Civil War re-enactors found not guilty of assaulting each other
Posted to: News Virginia
The Associated Press
© January 8, 2010
In a Civil War re-enactment that went too far, two Union and Confederate cavalry commanders who tussled on the field of battle each were found not guilty of assault.
The two pressed charges against each other after the Sept. 19, 2009, re-enactment of the Battle of Stanardsville.
The Confederate commander, Doug Nalls, claimed his Union counterpart, Joseph Ferguson, knocked off his hat, and Nalls allegedly responded by firing his revolver. While the weapon was not loaded with a bullet, the Union commander suffered facial injuries from the revolver’s powder blast, according to a prosecutor.
This chapter of the Civil War ended in a draw: A judge concluded Wednesday that he could not find either man guilty "beyond a reasonable doubt."
The Greene County commonwealth’s attorney said the re-enactment gone bad was the result of "bad blood" between the men that boiled over on the battlefield, located about 20 miles north of Charlottesville.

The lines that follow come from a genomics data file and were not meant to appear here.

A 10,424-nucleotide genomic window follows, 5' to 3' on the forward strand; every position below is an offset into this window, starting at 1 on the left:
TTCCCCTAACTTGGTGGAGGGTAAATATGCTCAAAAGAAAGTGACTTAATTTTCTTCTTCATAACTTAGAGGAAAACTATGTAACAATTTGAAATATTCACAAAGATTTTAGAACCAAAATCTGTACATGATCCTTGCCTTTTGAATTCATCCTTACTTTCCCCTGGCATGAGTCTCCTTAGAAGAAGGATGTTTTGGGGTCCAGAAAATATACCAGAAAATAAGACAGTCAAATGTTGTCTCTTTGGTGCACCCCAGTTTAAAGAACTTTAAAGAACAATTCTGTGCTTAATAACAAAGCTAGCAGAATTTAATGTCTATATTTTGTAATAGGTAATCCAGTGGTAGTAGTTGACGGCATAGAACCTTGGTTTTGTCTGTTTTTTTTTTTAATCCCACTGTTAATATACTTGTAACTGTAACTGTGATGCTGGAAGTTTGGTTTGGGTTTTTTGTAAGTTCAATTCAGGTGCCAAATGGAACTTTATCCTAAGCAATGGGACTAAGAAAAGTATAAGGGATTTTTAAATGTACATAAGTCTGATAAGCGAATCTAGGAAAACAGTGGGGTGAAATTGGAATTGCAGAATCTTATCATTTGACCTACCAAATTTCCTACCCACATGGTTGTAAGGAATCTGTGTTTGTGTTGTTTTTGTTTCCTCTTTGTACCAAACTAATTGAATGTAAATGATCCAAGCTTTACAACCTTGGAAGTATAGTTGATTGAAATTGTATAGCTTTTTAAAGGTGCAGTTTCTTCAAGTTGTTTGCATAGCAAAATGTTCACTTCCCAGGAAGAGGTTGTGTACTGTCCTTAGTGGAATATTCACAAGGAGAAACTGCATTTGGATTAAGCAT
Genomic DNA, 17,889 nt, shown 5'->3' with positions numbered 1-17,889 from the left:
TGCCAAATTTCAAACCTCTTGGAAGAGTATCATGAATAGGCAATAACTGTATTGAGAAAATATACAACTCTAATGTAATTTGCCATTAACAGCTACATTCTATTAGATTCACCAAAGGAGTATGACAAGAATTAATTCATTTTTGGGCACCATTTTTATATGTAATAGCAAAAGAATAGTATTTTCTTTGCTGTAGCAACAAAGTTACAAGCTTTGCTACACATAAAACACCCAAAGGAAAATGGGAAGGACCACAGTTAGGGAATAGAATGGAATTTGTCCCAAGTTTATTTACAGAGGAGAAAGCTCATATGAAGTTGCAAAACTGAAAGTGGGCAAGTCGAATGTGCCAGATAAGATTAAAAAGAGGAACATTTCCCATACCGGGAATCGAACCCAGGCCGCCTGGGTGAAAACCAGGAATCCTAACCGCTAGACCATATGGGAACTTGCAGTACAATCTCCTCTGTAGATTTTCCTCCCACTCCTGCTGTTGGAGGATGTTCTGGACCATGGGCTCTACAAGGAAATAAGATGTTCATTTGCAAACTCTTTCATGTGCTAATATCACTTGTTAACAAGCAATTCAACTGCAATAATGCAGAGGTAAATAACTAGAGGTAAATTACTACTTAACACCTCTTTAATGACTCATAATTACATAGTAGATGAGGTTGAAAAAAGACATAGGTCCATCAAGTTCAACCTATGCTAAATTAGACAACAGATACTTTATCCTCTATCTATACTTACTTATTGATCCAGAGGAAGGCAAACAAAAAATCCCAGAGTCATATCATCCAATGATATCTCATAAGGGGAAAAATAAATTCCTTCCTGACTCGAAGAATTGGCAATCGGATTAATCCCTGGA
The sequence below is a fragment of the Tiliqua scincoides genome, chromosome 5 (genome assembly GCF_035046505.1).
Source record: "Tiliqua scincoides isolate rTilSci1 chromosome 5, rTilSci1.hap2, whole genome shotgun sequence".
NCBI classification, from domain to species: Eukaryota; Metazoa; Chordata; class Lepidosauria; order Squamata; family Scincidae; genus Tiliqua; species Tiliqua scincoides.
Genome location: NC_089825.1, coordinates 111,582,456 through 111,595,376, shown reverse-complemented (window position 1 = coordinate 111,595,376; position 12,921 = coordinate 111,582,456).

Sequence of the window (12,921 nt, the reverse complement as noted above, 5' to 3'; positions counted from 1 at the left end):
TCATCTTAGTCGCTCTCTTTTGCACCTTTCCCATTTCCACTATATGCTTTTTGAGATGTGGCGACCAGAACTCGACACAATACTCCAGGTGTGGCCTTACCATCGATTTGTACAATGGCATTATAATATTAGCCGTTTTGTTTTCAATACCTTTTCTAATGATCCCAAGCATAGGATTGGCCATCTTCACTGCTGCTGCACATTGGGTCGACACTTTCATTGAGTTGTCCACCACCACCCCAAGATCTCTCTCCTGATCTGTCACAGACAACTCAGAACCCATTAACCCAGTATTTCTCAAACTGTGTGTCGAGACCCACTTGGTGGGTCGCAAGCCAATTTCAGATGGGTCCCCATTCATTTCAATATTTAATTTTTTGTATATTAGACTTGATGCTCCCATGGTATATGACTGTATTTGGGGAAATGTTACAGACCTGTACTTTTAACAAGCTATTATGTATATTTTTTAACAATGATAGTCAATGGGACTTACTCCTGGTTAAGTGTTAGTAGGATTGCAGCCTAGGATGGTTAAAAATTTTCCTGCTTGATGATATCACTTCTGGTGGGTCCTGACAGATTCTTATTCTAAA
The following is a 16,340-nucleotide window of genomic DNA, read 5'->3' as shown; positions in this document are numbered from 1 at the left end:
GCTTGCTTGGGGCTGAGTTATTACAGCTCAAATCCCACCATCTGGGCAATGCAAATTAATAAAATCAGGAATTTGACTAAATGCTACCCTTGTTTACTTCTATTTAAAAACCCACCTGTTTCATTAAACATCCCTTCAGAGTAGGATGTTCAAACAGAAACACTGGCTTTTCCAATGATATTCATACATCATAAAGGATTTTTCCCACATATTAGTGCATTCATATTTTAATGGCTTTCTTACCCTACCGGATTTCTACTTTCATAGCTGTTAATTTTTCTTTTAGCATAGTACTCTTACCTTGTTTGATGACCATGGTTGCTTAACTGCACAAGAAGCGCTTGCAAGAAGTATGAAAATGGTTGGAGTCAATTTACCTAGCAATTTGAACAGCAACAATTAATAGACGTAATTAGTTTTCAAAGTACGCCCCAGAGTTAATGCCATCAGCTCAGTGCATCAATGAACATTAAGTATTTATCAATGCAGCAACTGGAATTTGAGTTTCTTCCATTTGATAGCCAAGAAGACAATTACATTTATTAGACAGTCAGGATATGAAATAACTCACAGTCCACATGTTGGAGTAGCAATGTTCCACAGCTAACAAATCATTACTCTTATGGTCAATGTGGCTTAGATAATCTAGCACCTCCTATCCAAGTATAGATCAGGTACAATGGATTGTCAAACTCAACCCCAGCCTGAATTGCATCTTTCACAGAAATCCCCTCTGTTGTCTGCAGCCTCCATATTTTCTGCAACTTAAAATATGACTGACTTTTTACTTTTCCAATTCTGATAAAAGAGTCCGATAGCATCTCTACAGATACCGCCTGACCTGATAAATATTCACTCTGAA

Confederate re-enactors testified during the trial that the two had exchanged words before the violent encounter. According to Confederate witnesses, the Union commander used archaic slurs such as "blaggard" and "knave" to describe his Confederate counterpart.
The prosecutor, Ronald L. Morris, said Thursday more contemporary insults were also exchanged. He said courtroom accounts of the physical exchange were in dispute except for two points: "The hat came off and the gun was fired."
Nalls’ father testified he had to wade into battle to separate the men.
Ferguson left court unhappy with the outcome. "The feud on the battlefield goes on," he said.
Injuries, accidental or otherwise, are not uncommon during Civil War re-enactments. In 2008, a Confederate re-enactor brought a loaded weapon into a battle being filmed for a documentary and shot and wounded a Union re-enactor.
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